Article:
And what is the exceeding greatness of his power to us-ward who believe, according to the working of his mighty power,
I. THE DIFFICULTY OF BELIEVING. That which requires the greatest power and strength to effect it, is no easy thing. But believing requires the greatest power to effect it. Therefore it is no easy thing to believe. I prove the assumption; namely, that the greatest power in heaven and earth is required to raise up faith in us.
1. Because faith deals with the power of God only about .those things which it believes. Bears itself up upon that; and when God is about to persuade a sinner to believe His free grace, He first convinces him of His power, that He is able to perform His promises.
(1) God asserts His power. He declares Himself to be an Almighty God. So to Abraham (Genesis 17:1); and in the New Testament He often asserts His power, that all things are possible to Him.
(2) God doth exert and put forth His power in some visible exemplification of it, that fully demonstrates His omnipotency, and can signify nothing less. Such an instance we have in the text, in the resurrection of Christ. This overt act speaks out His infinite power; it is matter of fact, and cannot be denied.
(3) God gives the saints some feeling and experience of the exceeding greatness of His power put forth in their own souls, by working faith in them.
2. Because no natural principle in man can take in the objects of faith. Flesh and blood cannot reveal them to us. Faith is an act above reason.
3. That which makes believing so difficult, is the seeming contradictory acts of faith. It seems not to consist with itself. Here I take faith more generally, as it has for its object the whole Word of God, the law and the gospel. The special object of faith, as saving, is the promise; saving faith seeks life, which is not to be found in commandments and threats, but in a promise of mercy. Faith, acting upon the whole Word of God, seems to contradict itself; for faith believes, a sinner is to die according to the law, and that he shall live according to the gospel. Faith has the Word of God for both, both for the death and life of a sinner; and both are true. The law must be executed, and the promise must be performed; but how to reconcile this is not so obvious and easy to every one. "Is the law then against the promises of God? God forbid" (Galatians 3:21). It is impossible both should be accomplished in the person of a sinner; he cannot die eternally, and live eternally; yet both are wonderfully brought about by Jesus Christ, according to the manifold wisdom of God, without any derogation to His law and justice.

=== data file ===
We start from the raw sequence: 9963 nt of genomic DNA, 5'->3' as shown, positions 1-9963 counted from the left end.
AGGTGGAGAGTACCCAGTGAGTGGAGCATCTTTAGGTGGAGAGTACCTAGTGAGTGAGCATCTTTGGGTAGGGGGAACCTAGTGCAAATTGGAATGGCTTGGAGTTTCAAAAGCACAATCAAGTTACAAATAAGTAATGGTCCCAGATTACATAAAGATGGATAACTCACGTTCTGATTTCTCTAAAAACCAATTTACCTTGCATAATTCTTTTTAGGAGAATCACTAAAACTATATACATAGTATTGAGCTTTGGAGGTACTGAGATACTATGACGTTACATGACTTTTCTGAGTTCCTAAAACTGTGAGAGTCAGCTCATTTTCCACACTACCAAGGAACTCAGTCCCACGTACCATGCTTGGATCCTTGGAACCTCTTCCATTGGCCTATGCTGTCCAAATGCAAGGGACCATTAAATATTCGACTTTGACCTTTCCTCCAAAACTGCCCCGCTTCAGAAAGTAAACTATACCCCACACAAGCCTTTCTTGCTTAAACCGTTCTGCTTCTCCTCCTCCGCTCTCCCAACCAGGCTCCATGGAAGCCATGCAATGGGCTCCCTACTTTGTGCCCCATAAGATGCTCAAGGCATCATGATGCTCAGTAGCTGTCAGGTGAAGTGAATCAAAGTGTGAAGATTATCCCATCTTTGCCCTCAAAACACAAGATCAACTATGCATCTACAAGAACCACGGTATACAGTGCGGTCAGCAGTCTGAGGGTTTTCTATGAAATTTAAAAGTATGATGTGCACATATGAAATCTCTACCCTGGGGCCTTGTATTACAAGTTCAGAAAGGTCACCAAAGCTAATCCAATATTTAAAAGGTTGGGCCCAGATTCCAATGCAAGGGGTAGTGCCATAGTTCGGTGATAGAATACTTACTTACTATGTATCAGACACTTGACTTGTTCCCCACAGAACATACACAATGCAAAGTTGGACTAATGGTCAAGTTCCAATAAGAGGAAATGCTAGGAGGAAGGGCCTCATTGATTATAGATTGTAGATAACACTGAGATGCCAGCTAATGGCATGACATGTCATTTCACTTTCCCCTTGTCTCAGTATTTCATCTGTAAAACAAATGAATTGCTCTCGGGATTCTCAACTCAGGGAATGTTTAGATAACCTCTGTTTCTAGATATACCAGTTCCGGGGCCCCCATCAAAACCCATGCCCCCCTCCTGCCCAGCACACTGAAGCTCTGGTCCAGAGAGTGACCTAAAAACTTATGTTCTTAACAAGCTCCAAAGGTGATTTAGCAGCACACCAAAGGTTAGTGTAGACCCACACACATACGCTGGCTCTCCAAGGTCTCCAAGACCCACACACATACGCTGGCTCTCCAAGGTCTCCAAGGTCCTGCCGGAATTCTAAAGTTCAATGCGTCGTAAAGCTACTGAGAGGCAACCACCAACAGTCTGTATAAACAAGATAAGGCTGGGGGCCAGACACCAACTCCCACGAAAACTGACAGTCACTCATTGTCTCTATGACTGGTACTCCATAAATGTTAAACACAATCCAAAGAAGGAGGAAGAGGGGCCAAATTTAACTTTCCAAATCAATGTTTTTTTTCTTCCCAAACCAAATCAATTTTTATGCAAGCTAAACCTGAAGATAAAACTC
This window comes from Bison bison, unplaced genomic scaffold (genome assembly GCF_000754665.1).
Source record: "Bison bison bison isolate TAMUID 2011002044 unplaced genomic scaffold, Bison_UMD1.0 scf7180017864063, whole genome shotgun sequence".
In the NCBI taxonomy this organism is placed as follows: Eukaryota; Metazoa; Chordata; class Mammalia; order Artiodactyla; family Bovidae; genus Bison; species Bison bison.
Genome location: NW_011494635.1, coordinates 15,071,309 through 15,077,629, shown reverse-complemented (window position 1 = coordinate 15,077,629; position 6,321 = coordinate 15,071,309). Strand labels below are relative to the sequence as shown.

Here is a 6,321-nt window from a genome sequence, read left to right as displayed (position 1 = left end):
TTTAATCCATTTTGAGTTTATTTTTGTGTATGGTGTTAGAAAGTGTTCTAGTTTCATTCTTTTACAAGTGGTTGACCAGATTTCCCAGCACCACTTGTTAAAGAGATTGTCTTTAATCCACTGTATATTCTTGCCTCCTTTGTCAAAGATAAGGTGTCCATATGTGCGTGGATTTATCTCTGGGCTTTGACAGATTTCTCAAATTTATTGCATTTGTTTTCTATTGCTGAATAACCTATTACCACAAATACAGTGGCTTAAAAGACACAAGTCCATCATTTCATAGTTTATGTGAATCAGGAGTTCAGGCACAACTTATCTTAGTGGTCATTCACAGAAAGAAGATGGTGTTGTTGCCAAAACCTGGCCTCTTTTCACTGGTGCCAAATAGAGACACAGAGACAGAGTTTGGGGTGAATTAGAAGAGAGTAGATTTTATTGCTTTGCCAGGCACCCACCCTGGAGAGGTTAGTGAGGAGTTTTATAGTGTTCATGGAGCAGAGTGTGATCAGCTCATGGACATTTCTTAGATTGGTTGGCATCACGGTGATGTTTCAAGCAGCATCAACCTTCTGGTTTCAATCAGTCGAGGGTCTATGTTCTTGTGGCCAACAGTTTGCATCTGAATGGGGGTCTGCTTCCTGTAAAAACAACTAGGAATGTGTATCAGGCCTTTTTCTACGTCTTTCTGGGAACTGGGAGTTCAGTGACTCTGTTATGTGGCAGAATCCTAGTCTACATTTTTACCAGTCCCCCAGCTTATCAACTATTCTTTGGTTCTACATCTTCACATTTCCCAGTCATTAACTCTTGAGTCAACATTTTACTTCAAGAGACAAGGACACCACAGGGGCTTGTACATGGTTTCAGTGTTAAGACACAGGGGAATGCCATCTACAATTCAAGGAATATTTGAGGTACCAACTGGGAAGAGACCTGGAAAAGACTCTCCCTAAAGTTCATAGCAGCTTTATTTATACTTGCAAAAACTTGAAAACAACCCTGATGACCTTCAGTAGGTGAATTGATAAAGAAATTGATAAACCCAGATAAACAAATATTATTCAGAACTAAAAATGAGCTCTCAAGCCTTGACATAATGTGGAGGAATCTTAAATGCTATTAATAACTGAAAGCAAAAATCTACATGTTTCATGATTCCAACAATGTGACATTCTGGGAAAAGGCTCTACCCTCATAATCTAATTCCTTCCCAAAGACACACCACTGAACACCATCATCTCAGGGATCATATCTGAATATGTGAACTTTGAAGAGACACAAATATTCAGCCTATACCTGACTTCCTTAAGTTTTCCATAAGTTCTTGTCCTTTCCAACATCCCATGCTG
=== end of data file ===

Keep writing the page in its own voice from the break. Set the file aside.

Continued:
4. The reigning unbelief that is among the generality of men. So it was in our Saviour's time: the Jews, who had been the only professors of the true religion for many ages, in opposition to all idolatry and false worship — they stumble at the gospel; the Greeks, who were the more learned sort of the heathen world — they counted it "foolishness."
5. The notorious apostasy of many professors this day, who have made shipwreck of faith and a good conscience (1 Timothy 1:19), may convince you all that it is no easy matter to believe; so to believe as to persevere in the faith.